Throughout Elise, a disembodied voice echoes her poems across the room. The cast are reverent. The atmosphere is chilling. Dread is never far away.


So much is made of the Beat generation’s men: Ginsberg, Kerouac, Burroughs etc. The women who created and rebelled alongside them are ghosts. Yet, in Elise, their indignation over the movement’s misogyny, and the people who can’t see Elise Cowen’s brilliance, is explosive at times, and completely at odds with the disparagement from many of the men who knew her.


Mono- and dialogues fizz along like a rainstorm as the cast finish each other’s sentences, flowing in and out of memories, anger and silence. A group of Elise’s friends are taking part in interviews about her life. Through friends, lovers and her parents, we learn about the fierce and fiery poet who dazzled women and made men feel incompetent.


Her mental illness is misunderstood by many, particularly the men in her life: ‘her breed of crazy wasn’t nature, it was nurture’, dismisses a former lover. After spells in and out of Bellevue Hospital, Elise is introduced to Allen Ginsberg, beginning her most involved and wild relationship, one that lasts until her death. He is notable, at these interviews, by his absence.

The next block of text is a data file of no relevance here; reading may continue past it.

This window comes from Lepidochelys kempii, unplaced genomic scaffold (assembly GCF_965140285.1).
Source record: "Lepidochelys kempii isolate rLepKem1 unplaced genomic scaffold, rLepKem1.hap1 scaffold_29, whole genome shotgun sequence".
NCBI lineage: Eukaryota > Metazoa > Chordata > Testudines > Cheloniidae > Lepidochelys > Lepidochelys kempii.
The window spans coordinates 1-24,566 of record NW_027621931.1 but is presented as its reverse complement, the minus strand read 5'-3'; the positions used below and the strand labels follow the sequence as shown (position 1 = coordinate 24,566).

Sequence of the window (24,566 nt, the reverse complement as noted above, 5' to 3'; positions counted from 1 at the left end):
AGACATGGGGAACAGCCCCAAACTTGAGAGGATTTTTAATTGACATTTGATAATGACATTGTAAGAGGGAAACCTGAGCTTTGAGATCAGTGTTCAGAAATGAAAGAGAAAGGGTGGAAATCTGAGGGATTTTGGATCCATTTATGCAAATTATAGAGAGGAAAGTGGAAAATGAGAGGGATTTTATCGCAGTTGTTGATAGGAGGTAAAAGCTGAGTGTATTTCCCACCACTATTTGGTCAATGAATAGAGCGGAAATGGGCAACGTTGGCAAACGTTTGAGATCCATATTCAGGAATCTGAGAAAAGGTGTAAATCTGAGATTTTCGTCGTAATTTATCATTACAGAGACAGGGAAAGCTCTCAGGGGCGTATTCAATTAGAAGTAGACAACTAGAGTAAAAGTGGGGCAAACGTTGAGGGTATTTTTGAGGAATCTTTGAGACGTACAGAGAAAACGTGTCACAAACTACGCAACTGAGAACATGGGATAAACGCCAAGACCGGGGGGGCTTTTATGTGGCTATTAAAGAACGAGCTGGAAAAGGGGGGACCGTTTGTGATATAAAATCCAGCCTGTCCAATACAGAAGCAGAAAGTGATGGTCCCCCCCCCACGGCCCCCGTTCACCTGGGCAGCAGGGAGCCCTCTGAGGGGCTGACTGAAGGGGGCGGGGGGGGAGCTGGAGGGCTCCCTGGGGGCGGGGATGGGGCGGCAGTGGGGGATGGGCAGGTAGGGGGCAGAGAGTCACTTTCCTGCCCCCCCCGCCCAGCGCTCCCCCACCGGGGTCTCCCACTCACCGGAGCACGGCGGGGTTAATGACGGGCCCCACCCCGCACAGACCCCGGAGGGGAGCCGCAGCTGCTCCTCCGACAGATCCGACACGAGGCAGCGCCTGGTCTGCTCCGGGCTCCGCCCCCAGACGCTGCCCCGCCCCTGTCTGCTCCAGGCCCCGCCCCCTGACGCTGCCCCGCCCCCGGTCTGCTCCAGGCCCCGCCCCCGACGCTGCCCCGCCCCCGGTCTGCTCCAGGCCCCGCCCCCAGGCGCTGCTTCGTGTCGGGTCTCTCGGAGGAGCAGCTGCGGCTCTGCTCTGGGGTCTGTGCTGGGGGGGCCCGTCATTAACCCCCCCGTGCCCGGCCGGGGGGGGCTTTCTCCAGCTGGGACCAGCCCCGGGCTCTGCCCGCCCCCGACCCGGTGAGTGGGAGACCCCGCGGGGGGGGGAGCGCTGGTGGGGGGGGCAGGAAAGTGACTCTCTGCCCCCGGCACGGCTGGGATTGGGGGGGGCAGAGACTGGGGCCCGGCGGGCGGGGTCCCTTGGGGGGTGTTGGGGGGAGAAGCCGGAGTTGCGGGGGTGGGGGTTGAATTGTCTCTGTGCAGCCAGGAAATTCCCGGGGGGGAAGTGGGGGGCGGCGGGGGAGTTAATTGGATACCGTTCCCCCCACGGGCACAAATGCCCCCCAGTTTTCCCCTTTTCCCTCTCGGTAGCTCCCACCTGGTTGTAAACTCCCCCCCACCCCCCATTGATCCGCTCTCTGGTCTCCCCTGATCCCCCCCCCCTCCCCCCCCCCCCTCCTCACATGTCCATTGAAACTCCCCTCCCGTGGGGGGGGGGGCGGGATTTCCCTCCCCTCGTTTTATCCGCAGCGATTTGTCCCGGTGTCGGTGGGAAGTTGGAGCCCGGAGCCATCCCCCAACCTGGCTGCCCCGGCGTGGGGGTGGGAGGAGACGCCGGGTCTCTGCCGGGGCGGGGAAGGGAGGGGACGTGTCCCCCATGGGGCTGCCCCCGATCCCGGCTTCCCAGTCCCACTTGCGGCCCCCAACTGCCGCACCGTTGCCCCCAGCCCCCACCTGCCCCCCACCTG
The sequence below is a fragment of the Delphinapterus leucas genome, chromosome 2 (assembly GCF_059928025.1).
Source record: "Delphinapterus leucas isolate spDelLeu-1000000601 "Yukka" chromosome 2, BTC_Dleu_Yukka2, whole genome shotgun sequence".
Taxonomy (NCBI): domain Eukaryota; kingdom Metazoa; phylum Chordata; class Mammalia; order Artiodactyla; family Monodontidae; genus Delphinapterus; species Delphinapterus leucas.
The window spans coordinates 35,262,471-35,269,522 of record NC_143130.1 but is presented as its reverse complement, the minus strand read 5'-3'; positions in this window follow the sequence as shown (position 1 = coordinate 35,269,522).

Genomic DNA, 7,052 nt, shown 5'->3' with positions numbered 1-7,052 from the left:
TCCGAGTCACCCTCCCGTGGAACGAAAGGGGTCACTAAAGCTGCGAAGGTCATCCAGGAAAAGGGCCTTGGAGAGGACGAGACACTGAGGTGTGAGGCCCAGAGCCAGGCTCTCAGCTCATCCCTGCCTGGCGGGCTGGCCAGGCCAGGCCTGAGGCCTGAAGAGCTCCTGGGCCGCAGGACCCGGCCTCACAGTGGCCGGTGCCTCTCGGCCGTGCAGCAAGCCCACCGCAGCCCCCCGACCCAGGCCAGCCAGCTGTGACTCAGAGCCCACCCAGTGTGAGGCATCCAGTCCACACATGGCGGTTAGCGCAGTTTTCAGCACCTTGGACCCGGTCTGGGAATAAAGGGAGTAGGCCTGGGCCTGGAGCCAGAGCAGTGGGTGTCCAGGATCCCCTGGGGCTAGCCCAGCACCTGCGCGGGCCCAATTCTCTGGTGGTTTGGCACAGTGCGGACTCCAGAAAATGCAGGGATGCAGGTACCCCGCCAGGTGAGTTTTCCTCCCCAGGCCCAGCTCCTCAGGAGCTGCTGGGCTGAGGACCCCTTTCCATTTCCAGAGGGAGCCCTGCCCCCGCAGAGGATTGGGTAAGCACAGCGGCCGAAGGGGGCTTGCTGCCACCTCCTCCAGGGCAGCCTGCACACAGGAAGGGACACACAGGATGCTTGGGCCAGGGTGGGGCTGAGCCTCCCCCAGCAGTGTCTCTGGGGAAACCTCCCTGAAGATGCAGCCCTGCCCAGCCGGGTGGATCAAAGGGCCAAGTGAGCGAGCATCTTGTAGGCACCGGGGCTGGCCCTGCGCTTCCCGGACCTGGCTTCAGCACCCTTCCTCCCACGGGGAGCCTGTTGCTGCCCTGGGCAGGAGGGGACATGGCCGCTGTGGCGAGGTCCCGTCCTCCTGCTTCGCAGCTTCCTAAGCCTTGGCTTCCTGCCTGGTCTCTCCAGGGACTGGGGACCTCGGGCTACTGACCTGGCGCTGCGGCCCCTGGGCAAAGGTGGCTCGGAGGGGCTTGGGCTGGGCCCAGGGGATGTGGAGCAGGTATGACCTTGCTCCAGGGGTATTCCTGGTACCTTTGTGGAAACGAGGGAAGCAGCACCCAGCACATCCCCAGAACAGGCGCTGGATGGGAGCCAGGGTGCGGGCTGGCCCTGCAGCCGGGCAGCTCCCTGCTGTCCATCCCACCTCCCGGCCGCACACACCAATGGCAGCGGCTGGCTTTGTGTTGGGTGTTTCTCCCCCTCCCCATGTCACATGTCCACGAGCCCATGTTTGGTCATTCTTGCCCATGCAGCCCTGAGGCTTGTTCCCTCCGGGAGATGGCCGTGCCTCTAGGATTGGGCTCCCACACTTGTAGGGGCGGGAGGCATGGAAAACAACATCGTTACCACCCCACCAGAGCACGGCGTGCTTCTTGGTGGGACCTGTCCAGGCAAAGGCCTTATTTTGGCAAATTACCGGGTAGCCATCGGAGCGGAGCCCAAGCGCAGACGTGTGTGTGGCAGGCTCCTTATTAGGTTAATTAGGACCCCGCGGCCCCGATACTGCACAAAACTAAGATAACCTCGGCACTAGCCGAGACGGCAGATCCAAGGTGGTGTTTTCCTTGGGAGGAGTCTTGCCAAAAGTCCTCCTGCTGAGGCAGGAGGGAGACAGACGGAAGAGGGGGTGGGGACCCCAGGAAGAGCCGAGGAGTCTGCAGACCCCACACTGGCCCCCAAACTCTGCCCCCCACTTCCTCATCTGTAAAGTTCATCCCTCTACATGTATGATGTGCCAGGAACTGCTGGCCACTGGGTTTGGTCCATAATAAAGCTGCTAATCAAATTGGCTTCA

Dixie Fried Theatre pull the story in all directions: one moment there’s a joyous beatnik party, the next is an awkward conversation between former enemies – it is a beautiful ride. Their exploration of the beat scene and its repercussions spotlights a period of literary history that’s often romanticised beyond reality, and asks the uncomfortable question: what happens when the fun stops? Elise is a story that could be clichéd, but underneath everything is betrayal, loss and a host of aching hearts unable to express fondness, support, or their deep, raw pain.


Until Mon 27 Aug (not 8, 15), Pleasance Courtyard, 11.25am, £10-11 (£9-10).